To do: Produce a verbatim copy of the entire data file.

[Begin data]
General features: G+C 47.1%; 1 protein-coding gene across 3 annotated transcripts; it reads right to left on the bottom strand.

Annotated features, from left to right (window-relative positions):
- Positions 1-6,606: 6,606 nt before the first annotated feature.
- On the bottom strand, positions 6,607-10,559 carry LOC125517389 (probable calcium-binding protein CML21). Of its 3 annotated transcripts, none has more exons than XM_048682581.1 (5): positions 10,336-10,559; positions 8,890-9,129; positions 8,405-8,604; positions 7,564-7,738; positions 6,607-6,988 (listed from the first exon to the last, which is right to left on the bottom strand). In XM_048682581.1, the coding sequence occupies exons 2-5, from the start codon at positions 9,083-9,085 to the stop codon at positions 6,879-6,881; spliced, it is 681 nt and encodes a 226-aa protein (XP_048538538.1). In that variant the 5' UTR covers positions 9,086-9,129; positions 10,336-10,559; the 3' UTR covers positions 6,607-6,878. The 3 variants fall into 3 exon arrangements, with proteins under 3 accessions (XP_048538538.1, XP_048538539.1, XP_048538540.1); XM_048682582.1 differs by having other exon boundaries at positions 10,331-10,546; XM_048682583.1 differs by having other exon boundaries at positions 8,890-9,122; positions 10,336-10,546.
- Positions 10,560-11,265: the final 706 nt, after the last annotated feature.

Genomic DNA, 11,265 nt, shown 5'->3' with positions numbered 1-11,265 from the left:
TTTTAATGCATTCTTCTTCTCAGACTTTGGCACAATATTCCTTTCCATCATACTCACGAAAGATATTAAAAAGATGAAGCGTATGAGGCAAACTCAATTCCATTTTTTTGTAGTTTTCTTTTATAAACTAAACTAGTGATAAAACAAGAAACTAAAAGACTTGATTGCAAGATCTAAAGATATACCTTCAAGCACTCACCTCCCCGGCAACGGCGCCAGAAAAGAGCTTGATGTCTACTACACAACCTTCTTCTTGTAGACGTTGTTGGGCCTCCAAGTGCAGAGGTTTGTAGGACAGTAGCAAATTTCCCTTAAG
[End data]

General features: G+C 47.1%; 1 protein-coding gene across 3 annotated transcripts; it reads right to left on the bottom strand.

Annotated features, from left to right (window-relative positions):
- Positions 1-6,606: 6,606 nt before the first annotated feature.
- On the bottom strand, positions 6,607-10,559 carry LOC125517389 (probable calcium-binding protein CML21). Of its 3 annotated transcripts, none has more exons than XM_048682581.1 (5): positions 10,336-10,559; positions 8,890-9,129; positions 8,405-8,604; positions 7,564-7,738; positions 6,607-6,988 (listed from the first exon to the last, which is right to left on the bottom strand). In XM_048682581.1, the coding sequence occupies exons 2-5, from the start codon at positions 9,083-9,085 to the stop codon at positions 6,879-6,881; spliced, it is 681 nt and encodes a 226-aa protein (XP_048538538.1). In that variant the 5' UTR covers positions 9,086-9,129; positions 10,336-10,559; the 3' UTR covers positions 6,607-6,878. The 3 variants fall into 3 exon arrangements, with proteins under 3 accessions (XP_048538538.1, XP_048538539.1, XP_048538540.1); XM_048682582.1 differs by having other exon boundaries at positions 10,331-10,546; XM_048682583.1 differs by having other exon boundaries at positions 8,890-9,122; positions 10,336-10,546.
- Positions 10,560-11,265: the final 706 nt, after the last annotated feature.

Genomic DNA, 11,265 nt, shown 5'->3' with positions numbered 1-11,265 from the left:
TTTTAATGCATTCTTCTTCTCAGACTTTGGCACAATATTCCTTTCCATCATACTCACGAAAGATATTAAAAAGATGAAGCGTATGAGGCAAACTCAATTCCATTTTTTTGTAGTTTTCTTTTATAAACTAAACTAGTGATAAAACAAGAAACTAAAAGACTTGATTGCAAGATCTAAAGATATACCTTCAAGCACTCACCTCCCCGGCAACGGCGCCAGAAAAGAGCTTGATGTCTACTACACAACCTTCTTCTTGTAGACGTTGTTGGGCCTCCAAGTGCAGAGGTTTGTAGGACAGTAGCAAATTTCCCTTAAG